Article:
T1 - Long‐term dietary shift and population decline of a pelagic seabird — A health check on the tropical Atlantic?

AU - Reynolds, Silas

AU - Hughes, Bernard

AU - Wearn, Colin

AU - Dickey, Roger

AU - Brown, Judith

AU - Weber, Nicola

AU - Weber, Sam

AU - Paiva, Vitor

AU - Ramos, Jaime

PY - 2019/4

Y1 - 2019/4

N2 - In the face of accelerating ecological change to the world's oceans, seabirds are some of the best bio‐indicators of marine ecosystem function. However, unravelling ecological changes that pre‐date modern monitoring programmes remains challenging. Using stable isotope analysis of feathers and regurgitants collected from sooty terns (Onychoprion fuscatus) nesting at a major Atlantic colony, we reconstructed a longterm dietary time series from 1890 to the present day and show that a significant dietary shift occurred during the second half of the twentieth century coinciding with an apparent population collapse of approximately 84%. After correcting for the “Suess Effect,” δ13C in feathers declined by ~1.5‰ and δ15N by 2‰ between the 1890s and the present day, indicating that birds changed their diets markedly over the period of population decline. Isotopic niches were equally wide before and after the population collapse but isotopic mixing models suggest that birds have grown ever more reliant on nutrient‐poor squid and invertebrates as teleost fish have declinedin availability. Given that sooty terns rely heavily on associations with sub-surface predators such as tuna to catch fish prey, the rapid expansion of industrialized fisheries for these species over the same period seems a plausible mechanism. Our results suggest that changes to marine ecosystems over the past 60 years have had a dramatic impact on the ecology of the most abundant seabird of tropical oceans, and highlight the potentially pervasive consequences of large predatory fish depletion on marine ecosystem function.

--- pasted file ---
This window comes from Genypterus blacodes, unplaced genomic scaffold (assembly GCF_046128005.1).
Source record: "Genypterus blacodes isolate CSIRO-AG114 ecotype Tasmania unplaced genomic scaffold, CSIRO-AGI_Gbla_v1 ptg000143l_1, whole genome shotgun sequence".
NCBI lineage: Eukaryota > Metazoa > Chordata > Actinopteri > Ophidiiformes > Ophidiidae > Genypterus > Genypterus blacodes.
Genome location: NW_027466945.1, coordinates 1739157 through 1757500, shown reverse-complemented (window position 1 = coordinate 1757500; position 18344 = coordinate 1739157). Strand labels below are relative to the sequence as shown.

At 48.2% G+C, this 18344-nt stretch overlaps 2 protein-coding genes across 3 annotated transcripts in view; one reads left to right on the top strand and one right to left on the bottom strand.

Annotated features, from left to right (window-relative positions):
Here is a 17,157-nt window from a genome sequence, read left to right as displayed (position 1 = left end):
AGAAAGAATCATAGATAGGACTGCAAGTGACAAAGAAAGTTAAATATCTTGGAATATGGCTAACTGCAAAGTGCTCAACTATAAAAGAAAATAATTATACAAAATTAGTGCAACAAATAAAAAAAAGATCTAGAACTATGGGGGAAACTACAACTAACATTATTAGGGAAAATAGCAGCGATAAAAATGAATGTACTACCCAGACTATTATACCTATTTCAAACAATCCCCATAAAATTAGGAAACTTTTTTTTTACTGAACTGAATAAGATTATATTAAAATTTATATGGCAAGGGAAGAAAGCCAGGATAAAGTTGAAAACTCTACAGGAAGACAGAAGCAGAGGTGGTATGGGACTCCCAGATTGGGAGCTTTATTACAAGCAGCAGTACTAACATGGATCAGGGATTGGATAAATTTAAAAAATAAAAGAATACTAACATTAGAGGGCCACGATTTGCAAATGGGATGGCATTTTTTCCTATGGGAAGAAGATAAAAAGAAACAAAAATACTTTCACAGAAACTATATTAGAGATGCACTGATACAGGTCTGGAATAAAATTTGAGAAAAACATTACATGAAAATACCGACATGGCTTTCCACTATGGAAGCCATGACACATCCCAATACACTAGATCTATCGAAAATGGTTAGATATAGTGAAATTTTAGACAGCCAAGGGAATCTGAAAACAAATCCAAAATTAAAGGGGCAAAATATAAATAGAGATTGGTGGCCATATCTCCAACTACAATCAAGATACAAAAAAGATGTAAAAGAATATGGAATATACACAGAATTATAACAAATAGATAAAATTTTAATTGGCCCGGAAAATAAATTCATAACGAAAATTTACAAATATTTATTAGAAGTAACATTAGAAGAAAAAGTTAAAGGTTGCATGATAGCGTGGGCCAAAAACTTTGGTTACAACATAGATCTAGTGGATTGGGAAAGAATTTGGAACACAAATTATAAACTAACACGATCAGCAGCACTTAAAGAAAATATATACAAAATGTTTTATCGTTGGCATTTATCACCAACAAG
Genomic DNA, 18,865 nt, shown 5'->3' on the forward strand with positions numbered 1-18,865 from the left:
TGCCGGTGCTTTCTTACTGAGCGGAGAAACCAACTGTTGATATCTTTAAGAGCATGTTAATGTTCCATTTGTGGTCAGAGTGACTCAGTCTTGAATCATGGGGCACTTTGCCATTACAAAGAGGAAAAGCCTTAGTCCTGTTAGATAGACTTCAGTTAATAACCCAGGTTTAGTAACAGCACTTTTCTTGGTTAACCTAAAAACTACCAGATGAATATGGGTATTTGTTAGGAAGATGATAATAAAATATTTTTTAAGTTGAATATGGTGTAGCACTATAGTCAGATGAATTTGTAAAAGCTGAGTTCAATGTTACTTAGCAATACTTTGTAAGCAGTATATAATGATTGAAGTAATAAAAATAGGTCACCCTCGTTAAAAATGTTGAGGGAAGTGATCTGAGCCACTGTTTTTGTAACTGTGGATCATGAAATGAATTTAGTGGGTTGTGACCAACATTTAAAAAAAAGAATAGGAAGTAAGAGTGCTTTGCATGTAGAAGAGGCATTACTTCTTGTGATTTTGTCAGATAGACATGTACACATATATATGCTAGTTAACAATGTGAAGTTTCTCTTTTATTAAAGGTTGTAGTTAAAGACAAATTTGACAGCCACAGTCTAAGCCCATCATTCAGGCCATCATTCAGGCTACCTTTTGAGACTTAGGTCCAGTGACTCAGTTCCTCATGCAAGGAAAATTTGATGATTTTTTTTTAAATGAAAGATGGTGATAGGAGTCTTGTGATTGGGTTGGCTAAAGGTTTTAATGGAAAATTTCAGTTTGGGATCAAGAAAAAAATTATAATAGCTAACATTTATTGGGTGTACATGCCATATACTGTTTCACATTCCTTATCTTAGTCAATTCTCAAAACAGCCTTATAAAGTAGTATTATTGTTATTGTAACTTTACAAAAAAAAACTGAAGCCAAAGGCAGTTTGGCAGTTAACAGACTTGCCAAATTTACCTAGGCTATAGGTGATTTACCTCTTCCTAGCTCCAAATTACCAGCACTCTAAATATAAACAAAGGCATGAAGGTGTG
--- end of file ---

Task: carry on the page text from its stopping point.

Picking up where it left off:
AB - In the face of accelerating ecological change to the world's oceans, seabirds are some of the best bio‐indicators of marine ecosystem function. However, unravelling ecological changes that pre‐date modern monitoring programmes remains challenging. Using stable isotope analysis of feathers and regurgitants collected from sooty terns (Onychoprion fuscatus) nesting at a major Atlantic colony, we reconstructed a longterm dietary time series from 1890 to the present day and show that a significant dietary shift occurred during the second half of the twentieth century coinciding with an apparent population collapse of approximately 84%. After correcting for the “Suess Effect,” δ13C in feathers declined by ~1.5‰ and δ15N by 2‰ between the 1890s and the present day, indicating that birds changed their diets markedly over the period of population decline. Isotopic niches were equally wide before and after the population collapse but isotopic mixing models suggest that birds have grown ever more reliant on nutrient‐poor squid and invertebrates as teleost fish have declinedin availability. Given that sooty terns rely heavily on associations with sub-surface predators such as tuna to catch fish prey, the rapid expansion of industrialized fisheries for these species over the same period seems a plausible mechanism. Our results suggest that changes to marine ecosystems over the past 60 years have had a dramatic impact on the ecology of the most abundant seabird of tropical oceans, and highlight the potentially pervasive consequences of large predatory fish depletion on marine ecosystem function.

KW - Ascension Island

KW - bio-indicators

KW - carbon-13

KW - marine ecosystem function

KW - nitrogen-15

KW - onychoprion fuscatus

KW - sooty tern

KW - South Atlantic

KW - stable isotope

KW - Onychoprion fuscatus

UR - http://www.scopus.com/inward/record.url?scp=85061008034&partnerID=8YFLogxK

U2 - 10.1111/gcb.14560

DO - 10.1111/gcb.14560

M3 - Article

VL - 25

SP - 1383

EP - 1394

JO - Global Change Biology

JF - Global Change Biology

SN - 1354-1013

IS - 4

ER -